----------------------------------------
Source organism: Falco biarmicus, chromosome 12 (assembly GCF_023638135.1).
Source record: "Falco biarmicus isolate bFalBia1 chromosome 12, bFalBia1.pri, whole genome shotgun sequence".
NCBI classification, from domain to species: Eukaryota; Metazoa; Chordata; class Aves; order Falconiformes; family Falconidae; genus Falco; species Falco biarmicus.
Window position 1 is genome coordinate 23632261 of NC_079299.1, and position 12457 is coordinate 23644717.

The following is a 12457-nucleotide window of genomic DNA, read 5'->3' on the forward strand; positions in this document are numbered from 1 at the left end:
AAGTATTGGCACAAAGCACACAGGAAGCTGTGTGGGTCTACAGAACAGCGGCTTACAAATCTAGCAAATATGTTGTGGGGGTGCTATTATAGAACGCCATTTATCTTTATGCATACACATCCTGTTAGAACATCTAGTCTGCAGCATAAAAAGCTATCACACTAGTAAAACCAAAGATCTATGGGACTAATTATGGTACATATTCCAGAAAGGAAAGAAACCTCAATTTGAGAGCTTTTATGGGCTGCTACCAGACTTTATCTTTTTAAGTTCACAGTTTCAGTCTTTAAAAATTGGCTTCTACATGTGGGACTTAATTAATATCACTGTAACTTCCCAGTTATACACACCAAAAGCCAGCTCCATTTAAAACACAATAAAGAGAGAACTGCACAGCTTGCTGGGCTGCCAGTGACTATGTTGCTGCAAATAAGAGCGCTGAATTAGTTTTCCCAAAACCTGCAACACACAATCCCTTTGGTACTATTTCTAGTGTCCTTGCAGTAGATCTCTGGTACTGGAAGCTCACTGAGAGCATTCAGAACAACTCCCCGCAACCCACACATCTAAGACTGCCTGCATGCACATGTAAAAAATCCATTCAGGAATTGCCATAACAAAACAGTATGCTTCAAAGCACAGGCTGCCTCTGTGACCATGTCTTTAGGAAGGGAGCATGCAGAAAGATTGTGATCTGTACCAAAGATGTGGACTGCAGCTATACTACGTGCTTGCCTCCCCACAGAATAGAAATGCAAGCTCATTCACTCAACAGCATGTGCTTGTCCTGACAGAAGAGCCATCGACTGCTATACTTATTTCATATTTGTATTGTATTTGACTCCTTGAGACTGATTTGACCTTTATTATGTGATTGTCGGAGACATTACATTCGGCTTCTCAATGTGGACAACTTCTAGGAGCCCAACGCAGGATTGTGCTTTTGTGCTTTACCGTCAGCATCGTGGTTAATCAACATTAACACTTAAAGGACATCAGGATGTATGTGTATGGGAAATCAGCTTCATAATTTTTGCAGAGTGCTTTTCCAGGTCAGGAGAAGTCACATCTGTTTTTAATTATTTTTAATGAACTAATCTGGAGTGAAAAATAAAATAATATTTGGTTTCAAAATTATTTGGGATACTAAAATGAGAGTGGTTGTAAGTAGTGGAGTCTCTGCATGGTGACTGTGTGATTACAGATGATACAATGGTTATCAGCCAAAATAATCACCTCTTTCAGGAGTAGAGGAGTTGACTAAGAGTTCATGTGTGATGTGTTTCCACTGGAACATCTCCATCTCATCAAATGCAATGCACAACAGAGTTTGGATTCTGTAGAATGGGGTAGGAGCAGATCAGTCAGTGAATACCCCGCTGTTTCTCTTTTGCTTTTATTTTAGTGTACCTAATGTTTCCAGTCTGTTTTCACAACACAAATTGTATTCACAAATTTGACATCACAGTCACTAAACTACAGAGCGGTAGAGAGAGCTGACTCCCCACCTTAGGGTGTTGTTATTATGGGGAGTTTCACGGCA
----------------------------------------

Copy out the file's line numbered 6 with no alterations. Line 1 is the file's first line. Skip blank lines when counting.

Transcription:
AAGTATTGGCACAAAGCACACAGGAAGCTGTGTGGGTCTACAGAACAGCGGCTTACAAATCTAGCAAATATGTTGTGGGGGTGCTATTATAGAACGCCATTTATCTTTATGCATACACATCCTGTTAGAACATCTAGTCTGCAGCATAAAAAGCTATCACACTAGTAAAACCAAAGATCTATGGGACTAATTATGGTACATATTCCAGAAAGGAAAGAAACCTCAATTTGAGAGCTTTTATGGGCTGCTACCAGACTTTATCTTTTTAAGTTCACAGTTTCAGTCTTTAAAAATTGGCTTCTACATGTGGGACTTAATTAATATCACTGTAACTTCCCAGTTATACACACCAAAAGCCAGCTCCATTTAAAACACAATAAAGAGAGAACTGCACAGCTTGCTGGGCTGCCAGTGACTATGTTGCTGCAAATAAGAGCGCTGAATTAGTTTTCCCAAAACCTGCAACACACAATCCCTTTGGTACTATTTCTAGTGTCCTTGCAGTAGATCTCTGGTACTGGAAGCTCACTGAGAGCATTCAGAACAACTCCCCGCAACCCACACATCTAAGACTGCCTGCATGCACATGTAAAAAATCCATTCAGGAATTGCCATAACAAAACAGTATGCTTCAAAGCACAGGCTGCCTCTGTGACCATGTCTTTAGGAAGGGAGCATGCAGAAAGATTGTGATCTGTACCAAAGATGTGGACTGCAGCTATACTACGTGCTTGCCTCCCCACAGAATAGAAATGCAAGCTCATTCACTCAACAGCATGTGCTTGTCCTGACAGAAGAGCCATCGACTGCTATACTTATTTCATATTTGTATTGTATTTGACTCCTTGAGACTGATTTGACCTTTATTATGTGATTGTCGGAGACATTACATTCGGCTTCTCAATGTGGACAACTTCTAGGAGCCCAACGCAGGATTGTGCTTTTGTGCTTTACCGTCAGCATCGTGGTTAATCAACATTAACACTTAAAGGACATCAGGATGTATGTGTATGGGAAATCAGCTTCATAATTTTTGCAGAGTGCTTTTCCAGGTCAGGAGAAGTCACATCTGTTTTTAATTATTTTTAATGAACTAATCTGGAGTGAAAAATAAAATAATATTTGGTTTCAAAATTATTTGGGATACTAAAATGAGAGTGGTTGTAAGTAGTGGAGTCTCTGCATGGTGACTGTGTGATTACAGATGATACAATGGTTATCAGCCAAAATAATCACCTCTTTCAGGAGTAGAGGAGTTGACTAAGAGTTCATGTGTGATGTGTTTCCACTGGAACATCTCCATCTCATCAAATGCAATGCACAACAGAGTTTGGATTCTGTAGAATGGGGTAGGAGCAGATCAGTCAGTGAATACCCCGCTGTTTCTCTTTTGCTTTTATTTTAGTGTACCTAATGTTTCCAGTCTGTTTTCACAACACAAATTGTATTCACAAATTTGACATCACAGTCACTAAACTACAGAGCGGTAGAGAGAGCTGACTCCCCACCTTAGGGTGTTGTTATTATGGGGAGTTTCACGGCA